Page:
NICOLE Marie Seares del Rosario, 10, a fifth-grader this school year at Sacred Heart School-Hijas de Jesus in Cebu City, is into swimming, tennis, soccer, biking and running.
Spending one hour to two hours, three to six days a week for each, these sports helped her survive an otherwise inactive dry season and prepare for her dream to take part someday in a kids’ triathlon. Throw in some mountain-climbing and trips to the beach, Nicole’s summer was all well spent.
Despite the demands of these dynamic activities, Nicole still had time for less physical recreations like playing the piano, reading a book and loom-bands making, the latter being a newfound fascination.
Rainbow Loom, as how the craft is formally known, is a plastic toy pegboard used to interlace a set of colorful rubber bands into artsy-craftsy accessories like bracelets, charms and rings.
The idea of the device kicked in to its inventor in 2010 when Cheong Choon Ng, a Malaysian immigrant to the United States, was observing his young daughters knot together rubberband jewelry.
Years later, Rainbow Loom burst into the commercial space with its good reception in the market, becoming popular among children ages eight to 14 (Nicole being one of them.)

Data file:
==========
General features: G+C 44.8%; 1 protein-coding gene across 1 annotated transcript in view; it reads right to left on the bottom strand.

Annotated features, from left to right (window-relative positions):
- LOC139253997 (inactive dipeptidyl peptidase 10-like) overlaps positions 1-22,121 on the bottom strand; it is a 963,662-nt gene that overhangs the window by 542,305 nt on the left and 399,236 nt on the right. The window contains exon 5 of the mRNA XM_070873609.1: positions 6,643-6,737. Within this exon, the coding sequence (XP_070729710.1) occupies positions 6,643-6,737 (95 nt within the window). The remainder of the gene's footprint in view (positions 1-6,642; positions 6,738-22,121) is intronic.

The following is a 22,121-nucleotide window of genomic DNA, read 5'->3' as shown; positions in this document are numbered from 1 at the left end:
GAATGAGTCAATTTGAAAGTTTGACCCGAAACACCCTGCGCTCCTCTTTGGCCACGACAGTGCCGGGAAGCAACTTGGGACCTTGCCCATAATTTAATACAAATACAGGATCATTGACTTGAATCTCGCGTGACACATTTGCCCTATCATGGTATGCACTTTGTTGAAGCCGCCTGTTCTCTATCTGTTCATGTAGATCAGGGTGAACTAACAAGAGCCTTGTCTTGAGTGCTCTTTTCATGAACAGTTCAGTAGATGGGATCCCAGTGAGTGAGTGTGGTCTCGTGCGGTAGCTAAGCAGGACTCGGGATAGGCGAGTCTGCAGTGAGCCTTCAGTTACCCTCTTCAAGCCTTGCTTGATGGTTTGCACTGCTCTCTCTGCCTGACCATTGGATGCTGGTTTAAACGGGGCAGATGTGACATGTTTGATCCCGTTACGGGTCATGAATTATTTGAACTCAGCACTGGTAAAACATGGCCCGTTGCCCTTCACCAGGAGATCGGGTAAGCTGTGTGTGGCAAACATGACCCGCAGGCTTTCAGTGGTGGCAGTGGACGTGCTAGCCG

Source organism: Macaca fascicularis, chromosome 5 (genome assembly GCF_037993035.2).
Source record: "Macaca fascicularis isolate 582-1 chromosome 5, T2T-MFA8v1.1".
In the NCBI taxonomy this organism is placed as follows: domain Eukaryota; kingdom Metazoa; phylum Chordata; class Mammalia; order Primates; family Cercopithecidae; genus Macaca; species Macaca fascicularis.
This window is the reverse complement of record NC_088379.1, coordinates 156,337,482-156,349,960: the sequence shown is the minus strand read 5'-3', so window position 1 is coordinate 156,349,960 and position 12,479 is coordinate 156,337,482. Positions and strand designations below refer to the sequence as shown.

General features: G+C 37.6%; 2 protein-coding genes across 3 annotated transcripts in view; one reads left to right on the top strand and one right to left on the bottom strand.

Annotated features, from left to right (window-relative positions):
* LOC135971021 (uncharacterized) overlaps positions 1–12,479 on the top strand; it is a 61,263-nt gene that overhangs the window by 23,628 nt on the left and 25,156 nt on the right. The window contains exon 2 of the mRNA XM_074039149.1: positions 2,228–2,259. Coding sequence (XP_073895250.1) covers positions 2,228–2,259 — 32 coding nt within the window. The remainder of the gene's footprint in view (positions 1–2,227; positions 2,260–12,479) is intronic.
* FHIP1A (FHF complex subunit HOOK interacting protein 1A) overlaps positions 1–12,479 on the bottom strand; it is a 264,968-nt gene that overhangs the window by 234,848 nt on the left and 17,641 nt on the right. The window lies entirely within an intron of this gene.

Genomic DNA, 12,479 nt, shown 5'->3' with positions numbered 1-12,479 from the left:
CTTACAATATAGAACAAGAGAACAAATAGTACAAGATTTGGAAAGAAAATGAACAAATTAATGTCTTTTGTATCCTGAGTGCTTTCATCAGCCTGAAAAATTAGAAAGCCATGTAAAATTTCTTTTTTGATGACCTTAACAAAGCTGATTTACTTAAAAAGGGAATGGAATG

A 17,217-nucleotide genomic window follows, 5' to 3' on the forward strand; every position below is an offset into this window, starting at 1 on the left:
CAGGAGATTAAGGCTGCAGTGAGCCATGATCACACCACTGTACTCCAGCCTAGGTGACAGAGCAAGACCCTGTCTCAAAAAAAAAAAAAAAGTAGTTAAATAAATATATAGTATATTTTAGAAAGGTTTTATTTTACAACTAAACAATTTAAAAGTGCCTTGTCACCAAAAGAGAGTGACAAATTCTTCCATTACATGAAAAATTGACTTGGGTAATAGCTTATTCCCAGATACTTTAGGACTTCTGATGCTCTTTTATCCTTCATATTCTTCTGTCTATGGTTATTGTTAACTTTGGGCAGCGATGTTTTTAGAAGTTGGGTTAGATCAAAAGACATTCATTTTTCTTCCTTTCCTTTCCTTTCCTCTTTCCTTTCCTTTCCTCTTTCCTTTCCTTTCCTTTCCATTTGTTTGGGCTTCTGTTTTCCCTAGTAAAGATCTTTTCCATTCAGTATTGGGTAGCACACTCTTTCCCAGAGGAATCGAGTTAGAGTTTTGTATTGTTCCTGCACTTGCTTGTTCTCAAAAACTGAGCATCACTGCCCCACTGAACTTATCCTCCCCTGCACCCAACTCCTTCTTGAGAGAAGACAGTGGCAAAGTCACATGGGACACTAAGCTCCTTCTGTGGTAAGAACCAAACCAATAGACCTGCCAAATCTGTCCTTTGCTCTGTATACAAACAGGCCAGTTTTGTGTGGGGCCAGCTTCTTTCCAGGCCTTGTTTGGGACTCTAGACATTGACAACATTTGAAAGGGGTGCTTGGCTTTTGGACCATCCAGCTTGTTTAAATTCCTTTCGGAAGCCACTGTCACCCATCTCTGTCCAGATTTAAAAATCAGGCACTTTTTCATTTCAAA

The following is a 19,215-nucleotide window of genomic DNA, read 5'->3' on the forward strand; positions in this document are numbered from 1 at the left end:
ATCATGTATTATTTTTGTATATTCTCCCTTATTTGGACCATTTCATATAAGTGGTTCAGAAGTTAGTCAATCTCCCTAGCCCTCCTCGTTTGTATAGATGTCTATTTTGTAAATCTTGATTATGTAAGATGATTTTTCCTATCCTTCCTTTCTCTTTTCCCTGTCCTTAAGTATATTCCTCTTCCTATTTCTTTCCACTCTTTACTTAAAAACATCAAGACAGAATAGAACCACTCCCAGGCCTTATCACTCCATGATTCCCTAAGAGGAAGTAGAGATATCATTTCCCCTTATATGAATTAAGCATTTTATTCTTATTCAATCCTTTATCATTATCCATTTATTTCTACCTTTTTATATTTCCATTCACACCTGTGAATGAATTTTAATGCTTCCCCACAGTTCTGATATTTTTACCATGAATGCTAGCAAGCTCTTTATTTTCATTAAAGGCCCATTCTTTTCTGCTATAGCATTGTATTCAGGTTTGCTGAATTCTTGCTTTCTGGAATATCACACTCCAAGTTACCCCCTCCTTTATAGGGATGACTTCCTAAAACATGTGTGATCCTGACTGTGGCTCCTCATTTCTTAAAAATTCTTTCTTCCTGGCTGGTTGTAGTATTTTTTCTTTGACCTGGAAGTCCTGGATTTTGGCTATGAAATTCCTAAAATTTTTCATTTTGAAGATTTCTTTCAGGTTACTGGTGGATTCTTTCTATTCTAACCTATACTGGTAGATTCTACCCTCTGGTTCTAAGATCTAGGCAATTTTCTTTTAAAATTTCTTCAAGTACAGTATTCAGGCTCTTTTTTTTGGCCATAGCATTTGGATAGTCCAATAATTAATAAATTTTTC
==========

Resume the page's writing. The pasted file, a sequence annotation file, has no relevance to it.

It started when Lucia, Nicole’s cousin in the US, sent her some loom bracelets through her lola Chita Seares-Perez during her visit to Cebu last January.
“I love the colors on each band. They’re really nice!” Nicole admired.
Nicole’s grandma, mom Fatima bought her a loom kit. Sourcing instructions and tips online, each band Nicole produces makes her want to create another. That’s how she’s been learning.
“I don’t know if there’s a craze. I saw one or two classmates wearing the bands.
Everytime mommy, mom Fatima and I show my bands to friends, they ask, ‘Where did you get that?’” Nicole related, mentioning that friends and friends of friends have been buying some of her outputs.
“It’s not like it can pay tuition, maybe just pizza or burger. I still have to refund mom Fatima for the loom,” she added.
Loom-band making is fashioned mostly for girls although some boys, just like those Nicole see on television, are also into the craft. Well, boys won’t like to be seen toying with adorable, colorful looms, will they?
“It’s easy enough even for me and kids of my age to learn but it’s hard enough to keep us going and not be bored. Mommy tells me to be creative. It’s one way of being creative, I think. And it helped make my summer enjoyable, too,” Nicole said of loom bracelets and charms.